Mike Murphy, John McCain's media consultant, raised eyebrows when he bluntly told The Wall Street Journal about their campaign strategy in South Carolina and Michigan: The Bush team "used their base, the Christian right. So we had every right to use ours, which is the media." But Mr. Murphy went further: "We had to give Mr. Bush some of that Falwell baggage. You join the Lucchese crime family and you join for life." This wild analysis-Baptist TV preacher equals Mafia crime family-wasn't just macho consultant talk. A few days later, Mr. McCain himself adopted the wild comparisons, traveling to Pat Robertson's home base of Virginia Beach, Va., to announce, "Neither party should be defined by pandering to the outer reaches of American politics and the agents of intolerance, whether they be Louis Farrakhan or Al Sharpton on the left or Pat Robertson or Jerry Falwell on the right." Where were the media fact checkers? Could Mr. Robertson be compared to a man who called Judaism "a gutter religion" and denounced the United States from Libya? Could Mr. Falwell be compared to a preacher who sparked a deadly riot and spearheaded the phony sexual-assault charges of Tawana Brawley? Yes, reporters announced with glee. On CBS, Dan Rather declared: "This could be a defining day in an election year battle for the soul of the Republican Party. John McCain said George Bush is now aligned with, in McCain's view, peddlers of intolerance, division, and smears." Mr. McCain was allowed to both denounce "division and slander" and then attack a wide swath of the GOP, comparing its friends to blatant race-baiters and anti-Semites. Mr. McCain's malice against Mr. Robertson matched well with Mr. Rather's. Since 1995, Mr. Rather has made it a habit to imply that the Christian Coalition isn't really Christian. On 10 different occasions, Mr. Rather has referred to them with a 10-foot pole of journalistic disdain. "The hard-right lobbying group and political movement calling itself, quote, 'the Christian Coalition,'" he began one report. Mr. Rather would not play this game with the Religious Left like, for example, the Southern Christian Leadership Conference. The joint McCain/media assault also obscures Mr. Robertson's actual record of pragmatism in recent presidential races. Just as he spurned social conservative standard-bearers for Bob Dole in 1996, Mr. Robertson lined up for George W. Bush and not Steve Forbes, Alan Keyes, or Gary Bauer. But reporters delighted in placing Mr. Robertson and his supporters on the "outer fringes" of the political spectrum. In Newsweek, Jonathan Alter called Mr. McCain's speech "a milestone" that marks the ascent of a new Republican Party, a party of "fiscal conservatives who believe that the GOP can't win without new blood, and the new blood is moderate." Their only opponents, he wrote, were "Death Wish Republicans." Time's Nancy Gibbs sounded similar in dividing the GOP into the "Purity Wing" and the "Victory Wing." But Mr. McCain wasn't finished. The next day on his campaign bus, he added that Mr. Robertson and Mr. Falwell were an "evil influence" on Republicans: "You're supposed to tolerate evil in your party in the name of party unity?" Reporters and pundits criticized Ronald Reagan for almost a decade for telling religious broadcasters that the Soviet Union was the "focus of evil in the modern world." Now a Republican presidential candidate was calling the religious broadcasters the Evil Empire, but reporters didn't find Mr. McCain factually incorrect, just tactically incorrect. Time's Ms. Gibbs suggested sadly that "when he went too far and called the mullahs evil, he allowed the Texans to whisper once more that McCain was simply not steady enough to carry the flag for his or any other party." Reporters predicted that Mr. Bush's victories with Religious Right support will doom him in the fall. As National Review editor Rich Lowry explained: "The media consider these voters inherently problematic and somehow illegitimate. I defy anyone to show me a story saying 'Gore had a great victory in Washington state, but guess what, he won union households eight to one, and that's a real bad thing for him.'" The only correction appended to Mr. McCain's reckless insults came from the voters. If Mr. McCain's gambit had worked, reporters would have celebrated his genius instead of bemoaning his decline. Who says conservatives can't have a voice in the media?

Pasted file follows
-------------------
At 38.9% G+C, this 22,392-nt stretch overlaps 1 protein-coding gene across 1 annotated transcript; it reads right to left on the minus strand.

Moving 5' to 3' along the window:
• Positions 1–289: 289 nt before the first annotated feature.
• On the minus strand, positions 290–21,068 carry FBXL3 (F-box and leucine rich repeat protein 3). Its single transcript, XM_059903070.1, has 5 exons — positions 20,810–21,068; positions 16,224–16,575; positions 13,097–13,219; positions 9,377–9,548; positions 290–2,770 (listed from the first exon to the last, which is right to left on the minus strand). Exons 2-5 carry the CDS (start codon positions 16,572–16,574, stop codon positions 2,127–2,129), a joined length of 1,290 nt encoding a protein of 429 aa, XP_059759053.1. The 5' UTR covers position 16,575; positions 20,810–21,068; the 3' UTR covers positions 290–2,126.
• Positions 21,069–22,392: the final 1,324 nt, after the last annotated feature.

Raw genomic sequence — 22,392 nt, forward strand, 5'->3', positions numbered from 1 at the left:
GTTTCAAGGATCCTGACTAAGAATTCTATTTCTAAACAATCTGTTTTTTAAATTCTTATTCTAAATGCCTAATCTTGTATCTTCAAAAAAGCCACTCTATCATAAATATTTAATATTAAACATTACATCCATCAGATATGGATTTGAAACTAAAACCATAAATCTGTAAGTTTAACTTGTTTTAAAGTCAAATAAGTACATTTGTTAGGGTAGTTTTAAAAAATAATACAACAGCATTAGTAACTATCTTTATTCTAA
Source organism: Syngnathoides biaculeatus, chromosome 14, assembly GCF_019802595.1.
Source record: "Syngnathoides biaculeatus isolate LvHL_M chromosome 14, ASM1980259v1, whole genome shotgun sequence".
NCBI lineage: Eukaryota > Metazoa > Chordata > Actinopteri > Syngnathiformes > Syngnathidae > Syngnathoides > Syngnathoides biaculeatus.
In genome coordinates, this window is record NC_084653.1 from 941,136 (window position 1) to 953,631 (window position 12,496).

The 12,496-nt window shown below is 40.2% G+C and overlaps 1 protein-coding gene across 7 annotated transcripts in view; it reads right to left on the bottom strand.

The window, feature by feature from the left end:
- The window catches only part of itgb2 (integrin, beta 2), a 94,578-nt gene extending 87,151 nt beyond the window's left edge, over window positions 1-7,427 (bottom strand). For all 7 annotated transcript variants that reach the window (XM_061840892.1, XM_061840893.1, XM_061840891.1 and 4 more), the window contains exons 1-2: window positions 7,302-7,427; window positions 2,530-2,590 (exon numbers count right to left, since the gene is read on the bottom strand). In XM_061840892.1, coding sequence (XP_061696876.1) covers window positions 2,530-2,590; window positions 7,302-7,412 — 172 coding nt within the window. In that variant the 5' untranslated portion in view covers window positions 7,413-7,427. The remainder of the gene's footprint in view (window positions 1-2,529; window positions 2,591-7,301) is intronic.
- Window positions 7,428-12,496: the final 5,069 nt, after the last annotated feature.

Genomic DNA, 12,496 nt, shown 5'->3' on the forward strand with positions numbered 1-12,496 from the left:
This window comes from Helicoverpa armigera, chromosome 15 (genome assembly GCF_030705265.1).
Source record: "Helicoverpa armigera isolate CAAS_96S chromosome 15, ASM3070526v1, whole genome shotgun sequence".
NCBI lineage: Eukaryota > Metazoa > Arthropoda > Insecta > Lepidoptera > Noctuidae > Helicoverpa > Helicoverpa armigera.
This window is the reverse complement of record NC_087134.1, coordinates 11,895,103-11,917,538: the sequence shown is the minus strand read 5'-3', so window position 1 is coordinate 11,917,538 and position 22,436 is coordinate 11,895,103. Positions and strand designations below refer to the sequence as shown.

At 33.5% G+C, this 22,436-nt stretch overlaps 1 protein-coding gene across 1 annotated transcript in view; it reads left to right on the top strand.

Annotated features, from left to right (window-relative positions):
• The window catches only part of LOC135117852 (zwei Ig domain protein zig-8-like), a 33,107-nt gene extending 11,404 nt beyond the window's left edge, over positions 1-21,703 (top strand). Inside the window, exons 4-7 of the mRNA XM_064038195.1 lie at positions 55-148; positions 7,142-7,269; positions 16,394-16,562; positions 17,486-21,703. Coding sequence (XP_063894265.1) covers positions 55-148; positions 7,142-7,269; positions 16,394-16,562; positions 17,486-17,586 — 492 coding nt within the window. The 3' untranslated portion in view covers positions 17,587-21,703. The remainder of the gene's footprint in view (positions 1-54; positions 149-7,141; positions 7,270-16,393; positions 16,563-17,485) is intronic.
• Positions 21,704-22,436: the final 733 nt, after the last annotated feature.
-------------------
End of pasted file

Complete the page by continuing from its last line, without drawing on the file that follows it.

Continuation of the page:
-Tim Graham is director of media analysis for the Media Research Center in Alexandria, Va.